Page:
Liberators by Ford

By Chester S Ricker

Analyzing the fabrication and assembly methods employed at the much-discussed Willow Run plant. which is now held to be hitting production stride.

Willow Run is more than a plant for building Liberator bombers. It represents the impact of two great, but different, manufacturing philosophies: The very flexible and easily changed methods common to the aircraft industry, and the rigid and fixed methods used on high unit production where designs can be frozen for a year or more.

Willow Run is, as a result, like a child born under the constellation of Gemini, the "Twins" — trying to do two different things at the same time. Entirely aside from the initial personnel training and transportation problems which naturally delay starting new production, Ford engineers and production men have had to reorient themselves.

For 20 yr, the key men have thought in terms of tremendous unit production — millions of duplicate parts a year and from one to five cars a minute coming off the production line. The reconciliation of two widely divergent manufacturing viewpoints has been a tremendous problem for both Consolidated, who conceived this child, and Ford, who has fathered it. Under the stress of combat experience, the former has been forced, in womanlike fashion, to constantly change her mind about what was required and the latter, in fatherly fashion, has tried to satisfy every whim.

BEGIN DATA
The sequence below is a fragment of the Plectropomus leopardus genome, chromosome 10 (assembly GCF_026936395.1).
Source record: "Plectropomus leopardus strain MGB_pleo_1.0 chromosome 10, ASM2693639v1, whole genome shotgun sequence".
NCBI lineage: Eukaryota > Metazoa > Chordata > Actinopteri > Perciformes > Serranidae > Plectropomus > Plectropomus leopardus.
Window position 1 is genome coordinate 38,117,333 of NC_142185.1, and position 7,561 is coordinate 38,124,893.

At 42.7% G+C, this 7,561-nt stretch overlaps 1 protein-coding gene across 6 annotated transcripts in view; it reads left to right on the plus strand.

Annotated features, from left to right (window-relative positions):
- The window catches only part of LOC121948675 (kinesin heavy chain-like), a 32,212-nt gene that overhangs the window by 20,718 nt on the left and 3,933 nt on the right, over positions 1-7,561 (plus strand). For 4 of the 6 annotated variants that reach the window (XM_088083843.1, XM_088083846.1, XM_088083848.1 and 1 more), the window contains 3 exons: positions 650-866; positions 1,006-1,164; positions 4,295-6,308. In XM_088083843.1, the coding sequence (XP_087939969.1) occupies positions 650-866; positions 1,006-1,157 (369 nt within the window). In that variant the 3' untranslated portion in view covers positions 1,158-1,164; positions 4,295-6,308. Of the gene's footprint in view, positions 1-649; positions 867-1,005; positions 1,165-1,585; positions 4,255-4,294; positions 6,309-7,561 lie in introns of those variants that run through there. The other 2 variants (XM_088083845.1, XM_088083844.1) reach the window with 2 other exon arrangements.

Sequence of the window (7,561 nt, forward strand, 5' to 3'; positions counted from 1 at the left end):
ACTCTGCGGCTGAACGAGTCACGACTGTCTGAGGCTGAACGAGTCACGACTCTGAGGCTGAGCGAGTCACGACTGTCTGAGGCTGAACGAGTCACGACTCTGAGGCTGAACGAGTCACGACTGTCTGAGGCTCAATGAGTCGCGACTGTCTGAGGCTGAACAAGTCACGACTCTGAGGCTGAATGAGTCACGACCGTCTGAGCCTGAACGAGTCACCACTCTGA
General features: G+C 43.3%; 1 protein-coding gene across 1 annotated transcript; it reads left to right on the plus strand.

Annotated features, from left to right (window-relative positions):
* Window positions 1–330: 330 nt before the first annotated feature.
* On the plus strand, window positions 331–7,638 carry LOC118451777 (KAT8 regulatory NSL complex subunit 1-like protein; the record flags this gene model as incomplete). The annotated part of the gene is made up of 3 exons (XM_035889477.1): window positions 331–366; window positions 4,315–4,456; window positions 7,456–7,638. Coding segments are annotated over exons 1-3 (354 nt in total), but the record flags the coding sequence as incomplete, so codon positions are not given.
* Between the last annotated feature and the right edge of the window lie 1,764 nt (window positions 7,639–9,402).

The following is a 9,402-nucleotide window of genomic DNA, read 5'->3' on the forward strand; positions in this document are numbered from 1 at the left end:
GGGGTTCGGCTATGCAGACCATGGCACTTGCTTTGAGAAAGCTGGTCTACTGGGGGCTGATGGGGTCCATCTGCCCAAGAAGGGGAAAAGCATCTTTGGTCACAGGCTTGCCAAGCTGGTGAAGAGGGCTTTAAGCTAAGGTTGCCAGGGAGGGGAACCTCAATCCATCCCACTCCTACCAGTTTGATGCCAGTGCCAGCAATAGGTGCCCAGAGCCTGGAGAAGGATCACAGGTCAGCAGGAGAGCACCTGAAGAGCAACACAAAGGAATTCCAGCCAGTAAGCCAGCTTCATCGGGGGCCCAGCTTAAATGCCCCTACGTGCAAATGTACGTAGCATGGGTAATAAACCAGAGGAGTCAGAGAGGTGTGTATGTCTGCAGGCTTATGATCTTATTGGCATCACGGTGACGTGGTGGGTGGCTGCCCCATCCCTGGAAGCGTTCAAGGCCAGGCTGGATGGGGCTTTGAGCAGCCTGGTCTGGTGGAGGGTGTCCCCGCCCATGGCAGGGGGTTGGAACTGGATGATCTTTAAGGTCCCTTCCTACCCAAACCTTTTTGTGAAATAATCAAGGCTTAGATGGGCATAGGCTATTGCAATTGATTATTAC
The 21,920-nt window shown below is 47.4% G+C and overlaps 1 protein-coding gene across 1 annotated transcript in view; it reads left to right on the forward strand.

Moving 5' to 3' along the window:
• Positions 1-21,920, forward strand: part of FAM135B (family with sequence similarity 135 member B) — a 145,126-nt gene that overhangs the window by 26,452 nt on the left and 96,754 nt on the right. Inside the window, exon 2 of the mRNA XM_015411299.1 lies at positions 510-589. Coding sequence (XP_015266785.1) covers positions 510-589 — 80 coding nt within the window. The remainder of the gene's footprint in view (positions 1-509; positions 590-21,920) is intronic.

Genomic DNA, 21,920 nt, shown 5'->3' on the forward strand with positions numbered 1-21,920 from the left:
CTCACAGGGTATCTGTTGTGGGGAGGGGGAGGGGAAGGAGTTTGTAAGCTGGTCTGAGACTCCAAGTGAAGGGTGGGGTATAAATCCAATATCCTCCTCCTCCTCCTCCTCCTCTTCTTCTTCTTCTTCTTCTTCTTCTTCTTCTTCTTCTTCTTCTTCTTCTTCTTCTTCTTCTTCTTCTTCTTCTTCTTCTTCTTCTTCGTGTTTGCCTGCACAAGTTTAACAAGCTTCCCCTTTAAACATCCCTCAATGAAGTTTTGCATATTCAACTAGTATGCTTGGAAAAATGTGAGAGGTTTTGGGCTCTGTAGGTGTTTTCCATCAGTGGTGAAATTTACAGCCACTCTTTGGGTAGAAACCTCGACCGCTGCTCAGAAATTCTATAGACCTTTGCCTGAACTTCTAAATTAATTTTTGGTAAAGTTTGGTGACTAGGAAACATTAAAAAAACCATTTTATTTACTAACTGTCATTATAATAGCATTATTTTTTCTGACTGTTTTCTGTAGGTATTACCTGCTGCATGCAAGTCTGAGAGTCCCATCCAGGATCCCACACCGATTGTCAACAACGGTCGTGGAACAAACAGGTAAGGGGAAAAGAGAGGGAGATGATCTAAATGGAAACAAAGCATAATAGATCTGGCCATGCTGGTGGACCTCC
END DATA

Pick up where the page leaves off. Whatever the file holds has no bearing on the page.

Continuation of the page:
Getting production started under these circumstances has been the task of both Charles E Sorensen and Logan Miller, who have been the guiding hands in getting Willow Run launched.

The difference in what has been done here and at other automotive plants converted to aircraft production can be summed up very quickly. Ford introduced manufacturing methods which were conceived out of 30 yr experience in building auto chassis and bodies. Almost all other automotive air frame subcontractors took aircraft methods and applied to them as much automotive knowledge as they could. Now that Willow Run is producing, the entire manufacturing personnel has turned its attention to methods which will increase output. In one particular case, a complete rearrangement of the spar department and the use of new tools has increased production nearly 20 times with the same number of employees.

Willow Run is just getting out of swaddling clothes, but growing fast. It should reach full manhood before the year has passed.